When he logged out, Ben went over to their rented flat to make sure everything was prepared for their night. The rack of powered-up computers, LEDs blinking randomly on their cases, their power cables snaking through the apartment floor, there for him to point to and say, watch your step, his hand on her shoulder. In truth, they were all props, the cables, unplugged, the machines, obsolete Nentians from his old lab, but they were integral to their story, something he liked to think of as mark of his sophistication, what set him apart from those slipping roofies in cocktails.

Bedsheets changed, champaign in the fridge, a tray of ice in the freezer. All was ready.

Set the scene, he thought, grinning, and they will come.


The Designer, 4


They disgusted him. Dickwads using the game to pick up chicks, the kind of people that had made his college years a hell, not because of any mistreatment or bullying, but because he could never stand to be in the same room, breathing the same air, with those he considered as debased slaves to instinct. But he hovered around these two characters, morbidly fascinated, and curious still, he felt like he hadn’t gleaned the whole truth, there was something insidious beneath the surface, a darker overtone to their conversations which remained unsaid.

He listened as they talked of female players, and how close they were to seducing them, or befriending them, or something along those lines, planning intricate scenarios to meet them in real life.

A ping, from outside. Startling him. He took off his headset.

It took him a moment to realize the sound had come from his bank’s avatar, a text bubble hovering over the hedgehog’s head, confirming he’d been paid his advance. Without pause he instructed the avatar to transfer the money to the account he’d set up for his baby brother, and the formerly cheerful hedgehog deflated to the tone of a trombone as his account was drained to the last cent.

“Fuckers,” he said, to the players, to the parents with whom he hadn’t spoken in years, the doctors and hospitals and meds that cost a fortune, his financier, to no one in particular, to everyone he could remember. Then, the act of emptying his account for the nth time having sapped his curiosity, pulling him back to earth with that nagging reminder of why he was doing what he was doing in the first place, he clicked his research windows off, and went back to work.


The Players, 4


She wasn’t all that pretty, Sami thought, in real life. He offered his hand and she shook it, her touch gentle, hand soft. But she’ll do.

“Got your machine?”

She turned slightly, showing him her backpack.

“Good,” he said. “We’ll plug it in our modulators. They connect to the game server.” How he loved to bullshit.

She nodded. She was smoking a cigarette, holding it like she’d just picked up the habit. With a thumb she brushed off her bangs. It was going to be a long night.

“Well,” she said, eyes like hollows in the scattered light of the street lamp, “let’s score some arachnid loot. Lead the fucking way.”

And he did.


The Designer, 5


What had begun as an idea that had kept him up all night, scribbling furiously in his notebook, and had transformed into a prototype before becoming a pitch for investors on the dark web, was now turning into a chore, a burden, worse than any nine-to-five stint he’d done. But he had to do it. Somebody relied on that money. To live. So he put in his daily hours, tweaking the algos, redesigning a world with its prerecorded inhabitants into a living, breathing theme-park for others to enjoy, and then rested by moving away from it, occupying his mind with something completely different. The two creeps.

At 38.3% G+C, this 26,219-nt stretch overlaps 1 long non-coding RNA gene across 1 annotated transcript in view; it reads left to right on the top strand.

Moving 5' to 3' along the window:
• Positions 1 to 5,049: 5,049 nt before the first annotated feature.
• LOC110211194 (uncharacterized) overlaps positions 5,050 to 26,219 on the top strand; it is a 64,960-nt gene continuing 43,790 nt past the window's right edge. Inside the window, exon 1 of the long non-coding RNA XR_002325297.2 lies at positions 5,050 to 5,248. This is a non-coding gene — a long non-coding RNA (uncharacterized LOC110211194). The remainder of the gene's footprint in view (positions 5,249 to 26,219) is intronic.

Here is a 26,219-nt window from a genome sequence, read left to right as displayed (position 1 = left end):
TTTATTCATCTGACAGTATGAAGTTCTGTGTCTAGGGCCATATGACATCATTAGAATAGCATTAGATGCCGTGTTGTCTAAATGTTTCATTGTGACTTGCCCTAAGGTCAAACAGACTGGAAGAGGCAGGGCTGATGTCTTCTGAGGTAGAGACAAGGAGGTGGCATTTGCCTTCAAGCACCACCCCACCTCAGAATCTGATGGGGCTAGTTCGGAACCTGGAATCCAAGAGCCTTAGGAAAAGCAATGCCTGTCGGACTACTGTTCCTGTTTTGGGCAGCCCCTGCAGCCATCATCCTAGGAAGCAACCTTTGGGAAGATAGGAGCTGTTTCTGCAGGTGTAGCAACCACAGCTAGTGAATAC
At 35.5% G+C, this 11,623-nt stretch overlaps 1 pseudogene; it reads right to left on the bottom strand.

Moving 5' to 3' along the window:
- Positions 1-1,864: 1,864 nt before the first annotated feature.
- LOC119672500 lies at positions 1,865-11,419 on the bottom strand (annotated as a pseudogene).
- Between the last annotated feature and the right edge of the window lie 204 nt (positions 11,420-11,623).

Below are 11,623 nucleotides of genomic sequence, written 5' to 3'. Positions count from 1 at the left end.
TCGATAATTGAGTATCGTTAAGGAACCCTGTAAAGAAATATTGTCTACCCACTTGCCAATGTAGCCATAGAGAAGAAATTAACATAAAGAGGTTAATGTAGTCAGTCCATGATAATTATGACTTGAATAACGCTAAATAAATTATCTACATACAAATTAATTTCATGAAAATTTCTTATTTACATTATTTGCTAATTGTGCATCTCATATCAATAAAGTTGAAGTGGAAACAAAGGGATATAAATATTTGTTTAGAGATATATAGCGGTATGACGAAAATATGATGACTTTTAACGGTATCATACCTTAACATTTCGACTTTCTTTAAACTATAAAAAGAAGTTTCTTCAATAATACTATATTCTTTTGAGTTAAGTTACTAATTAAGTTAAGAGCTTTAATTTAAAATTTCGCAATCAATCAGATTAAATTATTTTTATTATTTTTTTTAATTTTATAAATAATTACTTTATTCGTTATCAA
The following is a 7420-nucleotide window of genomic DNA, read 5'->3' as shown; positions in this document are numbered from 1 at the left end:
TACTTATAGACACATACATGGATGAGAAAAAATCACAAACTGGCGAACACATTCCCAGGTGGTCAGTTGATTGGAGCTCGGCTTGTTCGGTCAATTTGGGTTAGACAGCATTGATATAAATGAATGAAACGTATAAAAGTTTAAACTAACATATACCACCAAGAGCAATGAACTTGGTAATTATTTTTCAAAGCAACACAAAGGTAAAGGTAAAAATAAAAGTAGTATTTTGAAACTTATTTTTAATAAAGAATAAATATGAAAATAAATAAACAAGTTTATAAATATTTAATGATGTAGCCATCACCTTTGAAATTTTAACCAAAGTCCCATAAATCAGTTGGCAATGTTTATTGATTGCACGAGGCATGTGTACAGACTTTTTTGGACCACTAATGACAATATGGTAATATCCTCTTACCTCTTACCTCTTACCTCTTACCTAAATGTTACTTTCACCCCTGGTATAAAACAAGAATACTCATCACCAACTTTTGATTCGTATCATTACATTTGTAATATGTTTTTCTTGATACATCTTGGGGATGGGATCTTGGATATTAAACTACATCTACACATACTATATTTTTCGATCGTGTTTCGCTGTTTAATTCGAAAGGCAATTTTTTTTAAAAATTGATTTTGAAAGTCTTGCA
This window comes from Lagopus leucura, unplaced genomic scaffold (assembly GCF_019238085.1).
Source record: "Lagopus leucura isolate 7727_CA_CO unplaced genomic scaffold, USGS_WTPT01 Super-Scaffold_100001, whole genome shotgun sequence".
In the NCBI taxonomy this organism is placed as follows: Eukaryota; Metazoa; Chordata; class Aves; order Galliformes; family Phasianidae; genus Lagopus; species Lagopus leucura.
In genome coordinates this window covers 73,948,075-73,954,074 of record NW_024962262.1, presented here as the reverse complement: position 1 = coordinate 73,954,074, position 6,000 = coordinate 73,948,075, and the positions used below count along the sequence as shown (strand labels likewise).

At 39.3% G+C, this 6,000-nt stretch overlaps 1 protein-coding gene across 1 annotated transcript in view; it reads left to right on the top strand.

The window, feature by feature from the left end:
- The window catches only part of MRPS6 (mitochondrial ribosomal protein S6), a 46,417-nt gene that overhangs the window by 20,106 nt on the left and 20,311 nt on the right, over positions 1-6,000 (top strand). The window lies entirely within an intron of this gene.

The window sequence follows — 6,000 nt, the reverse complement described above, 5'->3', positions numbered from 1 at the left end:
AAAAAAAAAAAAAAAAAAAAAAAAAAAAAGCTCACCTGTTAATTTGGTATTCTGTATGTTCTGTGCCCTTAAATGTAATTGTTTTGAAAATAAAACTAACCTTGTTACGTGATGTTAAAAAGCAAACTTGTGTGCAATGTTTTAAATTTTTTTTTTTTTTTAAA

He’d scripted a bot in one afternoon to trace the movement of these two players, combing through their in-game activity of the past year, chronologically, noting down places they’d frequented and players with whom they’d crawled dungeons, spinning out graphs of their relationships.

Reading the graphs proved simple enough, since they’d mostly kept to themselves, avoiding crowded dungeons or populated zones. Except for when with a third player, the girl, the designer presumed, and in those cases they’d hang out in pubs, taverns, plazas. Mainly just the shorter one. The other wasn’t in the game world so often.

Two nodes connected to a third, briefly, and then they’d drop the third one and become two again. The pattern repeated. They’d meet players, girls, work on them for a bit before abandoning them, and go scouting for the next catch.


The Players, 5


There was a knock on the door; Ben opened, introduced himself, and motioned Sami and the girl inside.

Sami took the girl’s coat, gentleman-like, while Ben brought out the champaign, pouring it in flute glasses. They sat on the sofa and ottoman in the living room, toasted to in-game riches.

The lights from the computer racks washed over the girl’s face as she took in the room, her eyes pausing on each intricate set piece. She tapped out a cigarette from her crushed pack. She lit it, the smoke a coiled frame around her face, pulsing in blue or green or red, and Ben knew he was in love again.


The Designer, 6


The investor’s cold voice, “You’re behind.”

“Minor setback.” He was typing on his keyboard even as he spoke. “Putting in the finishing touches just now. You’ll have the build in a few hours.” Rapid keystrokes, like bursts of machine-gun fire.

“What did we agree on?”

Phone held to his ear with his shoulder, “I am sorry. But a few hours of difference—”

“Did we say Thursday evening? Friday morning? Sunday afternoon, perhaps?”